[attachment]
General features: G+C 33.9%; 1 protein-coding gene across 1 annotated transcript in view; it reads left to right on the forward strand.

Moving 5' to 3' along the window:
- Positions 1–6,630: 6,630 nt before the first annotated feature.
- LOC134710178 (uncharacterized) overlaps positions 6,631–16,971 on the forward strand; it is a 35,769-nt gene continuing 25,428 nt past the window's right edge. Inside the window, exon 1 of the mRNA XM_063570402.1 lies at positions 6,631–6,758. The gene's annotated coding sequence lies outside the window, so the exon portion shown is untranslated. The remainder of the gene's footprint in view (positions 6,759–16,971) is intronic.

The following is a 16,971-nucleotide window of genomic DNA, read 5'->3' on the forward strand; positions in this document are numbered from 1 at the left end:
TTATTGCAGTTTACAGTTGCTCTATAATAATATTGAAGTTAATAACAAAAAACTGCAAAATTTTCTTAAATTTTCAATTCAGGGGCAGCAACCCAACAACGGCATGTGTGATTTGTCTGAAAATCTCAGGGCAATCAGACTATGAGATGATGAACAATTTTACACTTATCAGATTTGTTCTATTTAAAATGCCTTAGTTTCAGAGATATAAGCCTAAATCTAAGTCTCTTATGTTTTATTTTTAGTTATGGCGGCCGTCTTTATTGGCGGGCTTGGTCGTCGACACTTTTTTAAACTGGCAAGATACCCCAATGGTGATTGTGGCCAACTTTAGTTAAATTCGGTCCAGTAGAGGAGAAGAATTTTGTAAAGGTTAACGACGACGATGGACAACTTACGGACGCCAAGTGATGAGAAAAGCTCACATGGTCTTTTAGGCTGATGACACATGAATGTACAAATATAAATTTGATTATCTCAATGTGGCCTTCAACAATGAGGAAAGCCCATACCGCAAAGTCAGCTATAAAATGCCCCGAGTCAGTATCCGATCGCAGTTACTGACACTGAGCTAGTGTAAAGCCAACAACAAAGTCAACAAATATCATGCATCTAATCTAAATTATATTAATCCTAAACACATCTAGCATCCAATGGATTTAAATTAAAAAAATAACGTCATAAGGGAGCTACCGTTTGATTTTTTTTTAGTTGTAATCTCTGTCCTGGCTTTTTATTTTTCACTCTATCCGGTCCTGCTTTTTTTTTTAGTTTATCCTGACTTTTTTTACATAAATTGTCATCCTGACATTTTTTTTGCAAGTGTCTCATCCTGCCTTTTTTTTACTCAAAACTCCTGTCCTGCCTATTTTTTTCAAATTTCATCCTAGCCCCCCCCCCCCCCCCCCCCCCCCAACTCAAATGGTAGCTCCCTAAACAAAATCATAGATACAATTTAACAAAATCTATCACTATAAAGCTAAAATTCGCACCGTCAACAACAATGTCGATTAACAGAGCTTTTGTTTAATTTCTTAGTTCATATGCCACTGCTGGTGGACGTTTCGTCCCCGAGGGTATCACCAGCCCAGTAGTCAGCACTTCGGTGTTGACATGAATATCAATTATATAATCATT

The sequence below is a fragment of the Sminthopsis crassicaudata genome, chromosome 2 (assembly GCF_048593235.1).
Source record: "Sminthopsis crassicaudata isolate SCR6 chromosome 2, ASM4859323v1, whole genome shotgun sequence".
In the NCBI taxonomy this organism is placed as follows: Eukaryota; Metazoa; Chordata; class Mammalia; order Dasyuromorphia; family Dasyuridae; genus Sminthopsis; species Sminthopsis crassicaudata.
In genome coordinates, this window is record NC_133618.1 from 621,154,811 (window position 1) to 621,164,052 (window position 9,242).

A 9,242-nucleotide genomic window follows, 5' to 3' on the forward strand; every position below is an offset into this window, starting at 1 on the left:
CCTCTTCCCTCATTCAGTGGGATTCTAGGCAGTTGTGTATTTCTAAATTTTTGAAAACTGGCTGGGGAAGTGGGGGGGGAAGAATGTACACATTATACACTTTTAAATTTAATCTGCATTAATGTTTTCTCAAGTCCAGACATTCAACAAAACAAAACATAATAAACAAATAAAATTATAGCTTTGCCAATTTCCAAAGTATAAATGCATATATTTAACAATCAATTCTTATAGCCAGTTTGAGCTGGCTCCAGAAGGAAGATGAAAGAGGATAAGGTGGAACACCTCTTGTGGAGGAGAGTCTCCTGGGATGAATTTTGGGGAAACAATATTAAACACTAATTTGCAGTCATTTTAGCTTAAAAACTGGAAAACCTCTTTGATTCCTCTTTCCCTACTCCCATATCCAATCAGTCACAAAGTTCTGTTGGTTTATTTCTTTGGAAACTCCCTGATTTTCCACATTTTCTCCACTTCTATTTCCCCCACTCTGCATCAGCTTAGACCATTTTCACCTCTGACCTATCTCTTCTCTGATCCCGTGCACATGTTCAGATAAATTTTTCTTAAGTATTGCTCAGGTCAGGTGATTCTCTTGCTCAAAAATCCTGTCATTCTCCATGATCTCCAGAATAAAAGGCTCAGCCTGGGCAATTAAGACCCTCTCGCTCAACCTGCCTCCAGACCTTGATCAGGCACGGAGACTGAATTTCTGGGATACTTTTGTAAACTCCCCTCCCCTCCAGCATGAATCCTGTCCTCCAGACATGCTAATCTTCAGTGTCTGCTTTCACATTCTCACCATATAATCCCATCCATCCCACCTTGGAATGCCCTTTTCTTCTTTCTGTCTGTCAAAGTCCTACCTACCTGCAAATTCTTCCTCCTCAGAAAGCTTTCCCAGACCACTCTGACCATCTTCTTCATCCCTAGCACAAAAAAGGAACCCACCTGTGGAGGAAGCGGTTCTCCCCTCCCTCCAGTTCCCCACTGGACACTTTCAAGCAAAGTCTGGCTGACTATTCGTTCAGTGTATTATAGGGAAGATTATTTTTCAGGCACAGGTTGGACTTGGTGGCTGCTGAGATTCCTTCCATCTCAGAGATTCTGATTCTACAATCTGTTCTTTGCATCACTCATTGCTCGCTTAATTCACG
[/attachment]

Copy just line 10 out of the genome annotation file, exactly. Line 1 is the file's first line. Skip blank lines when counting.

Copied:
In genome coordinates, this window is record NC_133618.1 from 621,154,811 (window position 1) to 621,164,052 (window position 9,242).